‘The Brexit vote came in part as an outcome of the aforementioned inequalities’, says the December 2018 report (pdf) from the Centre for Labour and Social Studies (CLASS) on Brexit and inequality.
Local specialist women’s organisations provide life-changing services including employment training, psychological and legal support.
This is from the December 2018 report (pdf) from the Women’s Budget Group on the funding landscape of the women’s sector.
‘There is an urgent need of human rights leadership in today’s world’, this is according to the December 2018 report (pdf) from the First Minister’s Advisory Group on Human Rights Leadership.
There is strong evidence that a ‘No Deal’ or ‘Hard’ Brexit would be the most damaging for Black, Asian and Minority Ethnic (BAME) communities, women and those on low incomes with few qualifications.
This is from the November 2018 briefing from Race on the Agenda (ROTA) which looks at the implications of Brexit on BAME communities.
Following the publication of the Withdrawal Agreement, it is clear that women are still missing from the Government’s agenda on Brexit.
The Fawcett Society have produced a briefing paper (pdf) as part of their campaign #FaceHerFuture on Brexit and women.
As Brexit-day draws nearer, we are faced with two similar-but-different proposals for migration regimes for EU nationals in the UK – one in the draft Withdrawal Agreement (just) concluded, but now looking precarious, between the UK and the EU, and one in the UK Home Office’s proposals, which appear predicated upon there being a withdrawal agreement.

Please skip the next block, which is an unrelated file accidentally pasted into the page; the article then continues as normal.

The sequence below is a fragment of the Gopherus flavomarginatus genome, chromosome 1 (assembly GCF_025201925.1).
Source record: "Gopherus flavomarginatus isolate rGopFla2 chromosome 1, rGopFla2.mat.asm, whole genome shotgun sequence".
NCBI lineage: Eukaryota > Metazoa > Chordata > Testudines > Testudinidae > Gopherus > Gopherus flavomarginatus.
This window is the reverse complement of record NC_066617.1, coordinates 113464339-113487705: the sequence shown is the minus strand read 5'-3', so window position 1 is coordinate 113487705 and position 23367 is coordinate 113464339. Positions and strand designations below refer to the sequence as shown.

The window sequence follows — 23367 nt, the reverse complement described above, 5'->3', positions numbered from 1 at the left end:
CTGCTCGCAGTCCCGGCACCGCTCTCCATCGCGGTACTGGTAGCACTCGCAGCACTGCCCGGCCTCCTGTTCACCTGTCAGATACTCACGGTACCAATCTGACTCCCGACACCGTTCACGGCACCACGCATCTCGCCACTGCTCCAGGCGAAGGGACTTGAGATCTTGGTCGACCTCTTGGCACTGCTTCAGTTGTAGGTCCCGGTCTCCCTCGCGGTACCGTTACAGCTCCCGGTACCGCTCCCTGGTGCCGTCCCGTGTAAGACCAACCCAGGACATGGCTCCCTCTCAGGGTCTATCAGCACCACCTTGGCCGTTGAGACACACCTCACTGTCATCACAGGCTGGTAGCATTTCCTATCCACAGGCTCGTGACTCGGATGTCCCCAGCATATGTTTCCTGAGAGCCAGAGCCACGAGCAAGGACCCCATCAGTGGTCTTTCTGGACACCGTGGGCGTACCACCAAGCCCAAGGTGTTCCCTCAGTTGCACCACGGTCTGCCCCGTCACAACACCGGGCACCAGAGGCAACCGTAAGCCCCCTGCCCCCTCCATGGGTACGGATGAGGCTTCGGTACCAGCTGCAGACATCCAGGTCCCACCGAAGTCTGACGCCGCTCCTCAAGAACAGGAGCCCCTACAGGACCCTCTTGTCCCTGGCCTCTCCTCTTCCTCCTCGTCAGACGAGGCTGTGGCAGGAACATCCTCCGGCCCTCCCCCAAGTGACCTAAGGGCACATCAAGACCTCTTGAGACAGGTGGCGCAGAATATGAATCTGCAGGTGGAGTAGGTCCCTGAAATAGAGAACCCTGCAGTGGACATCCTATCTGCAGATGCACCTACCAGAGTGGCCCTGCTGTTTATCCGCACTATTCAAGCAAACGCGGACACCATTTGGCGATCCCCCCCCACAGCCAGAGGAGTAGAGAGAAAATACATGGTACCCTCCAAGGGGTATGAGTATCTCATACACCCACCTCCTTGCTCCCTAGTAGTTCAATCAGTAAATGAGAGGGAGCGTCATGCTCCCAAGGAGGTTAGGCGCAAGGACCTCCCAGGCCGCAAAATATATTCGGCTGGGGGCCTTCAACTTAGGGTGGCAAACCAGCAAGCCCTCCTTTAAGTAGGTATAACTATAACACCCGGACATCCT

Although no deal is a distinct possibility, the citizens’ rights part of the withdrawal agreement may end up being plucked out and ring-fenced into a ‘partial deal’ to avoid human catastrophe, so this post reflects upon the offers on the table.
In both regimes, people will fall through the cracks. And women will be disproportionately likely to be among that group.
Professor Charlotte O’Brien from the York Law School, contributes this blog on EU migrants’ rights , gender and Brexit.
One in seven LGBT people (14 per cent) have avoided treatment for fear of discrimination because they’re LGBT.
This is according to the November 2018 report (pdf) from Stonewall on mental health and well-being of LGBT people.
Over the last forty years, European Union funding has provided a safety net for people facing inequality and discrimination and offered them a chance to make their lives better.
This funding will end when the UK leaves the EU.
In this briefing, Liz Shannon, our parliamentary and policy adviser looks at the future of funding following our exit from the European Union.
There is a lack of protection and support for migrant women facing domestic abuse and their children, transnational marriage abandonment, and extra-territorial jurisdiction.
The Women’s Resource Centre have produced the England Shadow report (pdf) for the UN Convention on the Elimination of all Forms of Discrimination Against Women (CEDAW) .
As Theresa May pledges to bring a decade of austerity to a close, it comes too late for the 6 in 10 women who were turned away from refuges last year, following funding cuts to domestic violence services. Increased waiting lists have left women facing a terrible decision: sleep rough, or return home to violent partners.
So what does Brexit mean for the 1.2 million women throughout England and Wales who will likely experience domestic abuse this year? What changes, both good and bad, can we expect?
Stacey Lamb, the Growth and Operations Officer at Just Fair, contributes this blog on the implications of Brexit on domestic abuse for the Gendering Brexit Blog series.